Jones v Bartlett [2000] HCA 56| 16 November 2000

ON 16 NOVEMBER 2000, the High Court of Australia delivered Jones v Bartlett [2000] HCA 56; 205 CLR 166; 176 ALR 137; 75 ALJR 1 (16 November 2000).

Jones was an adult who received serious injuries when he walked through an interior glass door at the house where he lived with his parents. The house was rented from Bartlett and another by the plaintiff’s parents.

Jones sued Bartlett for damages, alleging negligence, breach of statutory duty and breach of contract. The District Court awarded Jones damages, holding that Bartlett was negligent. The Full Court of the Supreme Court of Western Australia allowed an appeal. Jones then appealed to the High Court, who dismissed his appeal.

The High Court found that the premises were not defective and held that there was no negligence, breach of statutory duty or breach of duty of care on the part of Bartlett.

A landlord’s duty to take reasonable care to avoid foreseeable risk of injury does not require it to make residential premises as safe as reasonable care could make them: per Gaudron J at [87]. The duty owed to the tenants concerns what a reasonable person would do in response to a foreseeable risk of injury.

Per Gleeson CJ:

“There is no ground in principle for imposing upon the respondents an obligation greater than an obligation to take reasonable care to avoid foreseeable risk of injury to their prospective tenants and members of their household. The critical question is as to what is reasonable. The judgment of the Full Court, with which I agree, to the effect that there was no failure to take reasonable care, was a judgment of fact. It cannot be circumvented by an attempt to formulate the legal duty with greater particularity, in a manner which seeks to pre-empt the decision as to reasonableness.” at [57].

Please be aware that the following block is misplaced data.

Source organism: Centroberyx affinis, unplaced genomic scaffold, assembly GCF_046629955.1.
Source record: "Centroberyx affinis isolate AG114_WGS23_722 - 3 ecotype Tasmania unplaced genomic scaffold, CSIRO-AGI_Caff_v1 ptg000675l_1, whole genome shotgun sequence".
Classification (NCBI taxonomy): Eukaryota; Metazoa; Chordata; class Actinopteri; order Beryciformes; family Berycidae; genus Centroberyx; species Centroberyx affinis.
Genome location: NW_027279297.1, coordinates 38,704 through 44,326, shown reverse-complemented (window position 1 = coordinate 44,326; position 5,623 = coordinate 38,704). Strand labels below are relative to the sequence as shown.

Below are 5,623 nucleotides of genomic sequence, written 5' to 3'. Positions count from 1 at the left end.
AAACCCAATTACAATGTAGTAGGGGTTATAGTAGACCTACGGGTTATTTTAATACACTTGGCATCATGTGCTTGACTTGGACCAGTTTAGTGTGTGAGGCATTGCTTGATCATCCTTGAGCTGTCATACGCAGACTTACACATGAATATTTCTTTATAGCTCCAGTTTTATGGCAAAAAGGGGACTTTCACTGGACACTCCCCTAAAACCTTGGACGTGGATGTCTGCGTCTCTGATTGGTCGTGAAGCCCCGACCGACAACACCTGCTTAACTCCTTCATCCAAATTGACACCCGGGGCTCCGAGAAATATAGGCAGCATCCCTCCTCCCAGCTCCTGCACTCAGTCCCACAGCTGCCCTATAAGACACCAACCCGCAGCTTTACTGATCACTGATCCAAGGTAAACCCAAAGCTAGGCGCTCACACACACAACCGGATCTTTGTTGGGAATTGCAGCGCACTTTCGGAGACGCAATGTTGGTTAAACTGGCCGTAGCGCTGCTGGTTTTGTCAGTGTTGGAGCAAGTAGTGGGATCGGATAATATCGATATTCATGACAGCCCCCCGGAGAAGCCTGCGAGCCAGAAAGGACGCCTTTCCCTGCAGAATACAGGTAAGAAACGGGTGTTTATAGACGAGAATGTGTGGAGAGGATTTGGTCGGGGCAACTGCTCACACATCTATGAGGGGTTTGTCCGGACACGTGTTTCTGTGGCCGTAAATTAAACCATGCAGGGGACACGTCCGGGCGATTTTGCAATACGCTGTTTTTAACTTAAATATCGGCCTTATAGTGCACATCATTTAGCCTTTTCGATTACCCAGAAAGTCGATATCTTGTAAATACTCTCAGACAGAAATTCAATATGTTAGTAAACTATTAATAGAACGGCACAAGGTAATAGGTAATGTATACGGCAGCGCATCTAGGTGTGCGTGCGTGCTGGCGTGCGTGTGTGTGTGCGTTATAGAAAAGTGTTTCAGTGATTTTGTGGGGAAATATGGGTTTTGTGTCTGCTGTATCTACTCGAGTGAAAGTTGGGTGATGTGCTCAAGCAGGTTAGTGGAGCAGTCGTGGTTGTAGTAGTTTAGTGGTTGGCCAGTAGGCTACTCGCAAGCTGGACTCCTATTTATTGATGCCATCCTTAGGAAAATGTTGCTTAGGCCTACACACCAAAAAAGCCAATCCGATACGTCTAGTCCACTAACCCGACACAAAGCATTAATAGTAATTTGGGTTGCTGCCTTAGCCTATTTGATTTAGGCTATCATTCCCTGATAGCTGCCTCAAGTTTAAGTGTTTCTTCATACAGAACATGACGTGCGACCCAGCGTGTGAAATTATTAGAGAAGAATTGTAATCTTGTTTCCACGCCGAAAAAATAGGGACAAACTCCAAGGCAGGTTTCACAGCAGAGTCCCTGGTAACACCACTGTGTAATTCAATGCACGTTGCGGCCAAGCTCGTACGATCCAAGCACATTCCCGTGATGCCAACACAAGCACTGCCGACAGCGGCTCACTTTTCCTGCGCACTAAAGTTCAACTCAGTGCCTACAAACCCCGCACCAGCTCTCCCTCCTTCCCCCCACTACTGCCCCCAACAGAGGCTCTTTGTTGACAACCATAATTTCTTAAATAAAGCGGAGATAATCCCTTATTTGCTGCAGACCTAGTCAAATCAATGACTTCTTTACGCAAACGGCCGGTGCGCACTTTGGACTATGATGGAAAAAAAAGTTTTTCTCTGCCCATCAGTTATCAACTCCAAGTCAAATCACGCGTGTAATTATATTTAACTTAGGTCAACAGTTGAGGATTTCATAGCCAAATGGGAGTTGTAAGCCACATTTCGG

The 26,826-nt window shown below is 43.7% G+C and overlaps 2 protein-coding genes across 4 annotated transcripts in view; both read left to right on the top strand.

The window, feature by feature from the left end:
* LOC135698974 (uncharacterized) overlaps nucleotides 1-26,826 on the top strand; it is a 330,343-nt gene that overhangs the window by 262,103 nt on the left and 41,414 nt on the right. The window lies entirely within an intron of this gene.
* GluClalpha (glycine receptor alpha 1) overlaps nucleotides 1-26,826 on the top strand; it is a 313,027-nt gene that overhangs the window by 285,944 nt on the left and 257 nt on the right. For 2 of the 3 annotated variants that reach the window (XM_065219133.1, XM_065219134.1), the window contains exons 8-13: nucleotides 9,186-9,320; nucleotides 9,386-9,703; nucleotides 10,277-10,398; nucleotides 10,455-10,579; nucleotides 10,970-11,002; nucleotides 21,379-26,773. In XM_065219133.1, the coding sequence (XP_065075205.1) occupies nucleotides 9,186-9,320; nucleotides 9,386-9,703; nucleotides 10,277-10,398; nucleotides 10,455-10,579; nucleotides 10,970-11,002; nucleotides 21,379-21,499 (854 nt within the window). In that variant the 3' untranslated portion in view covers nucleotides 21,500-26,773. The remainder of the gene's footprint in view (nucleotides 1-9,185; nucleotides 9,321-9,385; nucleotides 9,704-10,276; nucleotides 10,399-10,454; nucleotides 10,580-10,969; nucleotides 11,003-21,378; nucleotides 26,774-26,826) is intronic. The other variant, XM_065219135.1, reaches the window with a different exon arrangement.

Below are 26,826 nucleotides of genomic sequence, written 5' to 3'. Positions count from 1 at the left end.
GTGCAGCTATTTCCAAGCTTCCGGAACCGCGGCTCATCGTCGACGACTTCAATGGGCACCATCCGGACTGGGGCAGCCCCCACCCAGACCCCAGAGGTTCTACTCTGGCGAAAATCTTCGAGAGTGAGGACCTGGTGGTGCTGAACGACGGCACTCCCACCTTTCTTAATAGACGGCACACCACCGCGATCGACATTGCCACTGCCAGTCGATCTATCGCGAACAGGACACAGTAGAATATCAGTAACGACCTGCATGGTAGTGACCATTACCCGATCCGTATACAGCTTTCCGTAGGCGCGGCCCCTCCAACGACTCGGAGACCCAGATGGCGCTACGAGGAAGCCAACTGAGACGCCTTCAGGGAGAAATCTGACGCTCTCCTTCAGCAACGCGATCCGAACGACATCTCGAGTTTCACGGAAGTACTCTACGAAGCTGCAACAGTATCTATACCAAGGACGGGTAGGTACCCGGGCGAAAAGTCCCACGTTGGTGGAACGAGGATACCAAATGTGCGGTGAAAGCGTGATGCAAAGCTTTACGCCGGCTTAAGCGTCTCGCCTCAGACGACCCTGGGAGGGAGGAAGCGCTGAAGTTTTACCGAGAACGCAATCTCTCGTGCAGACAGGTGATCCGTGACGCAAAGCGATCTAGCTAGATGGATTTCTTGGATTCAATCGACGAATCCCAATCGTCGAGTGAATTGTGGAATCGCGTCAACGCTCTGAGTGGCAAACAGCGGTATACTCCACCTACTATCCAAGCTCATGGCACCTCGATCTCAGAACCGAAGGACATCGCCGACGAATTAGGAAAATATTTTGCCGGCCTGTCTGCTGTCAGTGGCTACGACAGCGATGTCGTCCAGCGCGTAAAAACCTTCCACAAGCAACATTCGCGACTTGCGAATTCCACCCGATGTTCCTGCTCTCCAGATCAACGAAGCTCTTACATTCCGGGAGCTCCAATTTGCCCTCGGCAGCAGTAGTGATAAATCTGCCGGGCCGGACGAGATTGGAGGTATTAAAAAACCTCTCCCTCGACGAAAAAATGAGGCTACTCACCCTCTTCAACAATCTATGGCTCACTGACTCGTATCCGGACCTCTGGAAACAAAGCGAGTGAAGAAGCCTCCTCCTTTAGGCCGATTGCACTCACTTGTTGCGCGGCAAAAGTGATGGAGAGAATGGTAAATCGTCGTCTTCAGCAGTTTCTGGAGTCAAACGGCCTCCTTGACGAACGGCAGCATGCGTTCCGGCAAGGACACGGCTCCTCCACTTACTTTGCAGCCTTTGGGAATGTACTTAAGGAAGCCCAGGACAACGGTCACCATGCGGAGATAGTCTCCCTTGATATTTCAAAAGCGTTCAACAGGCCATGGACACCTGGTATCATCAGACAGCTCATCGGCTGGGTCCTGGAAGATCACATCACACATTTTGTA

“There is no such thing as absolute safety. All residential premises contain hazards to their occupants and to visitors. Most dwelling houses could be made safer, if safety were the only consideration. The fact that a house could be made safer does not mean it is dangerous or defective. Safety standards imposed by legislation or regulation recognise a need to balance safety with other factors, including cost, convenience, aesthetics and practicality.The standards in force at the time of the lease reflect this. They did not require thicker or tougher glass to be put into the door that caused the injury unless, for some reason, the glass had to be replaced. That, it is true, is merely the way the standards were framed, and it does not pre-empt the common law. But it reflects common sense. ” at [23].



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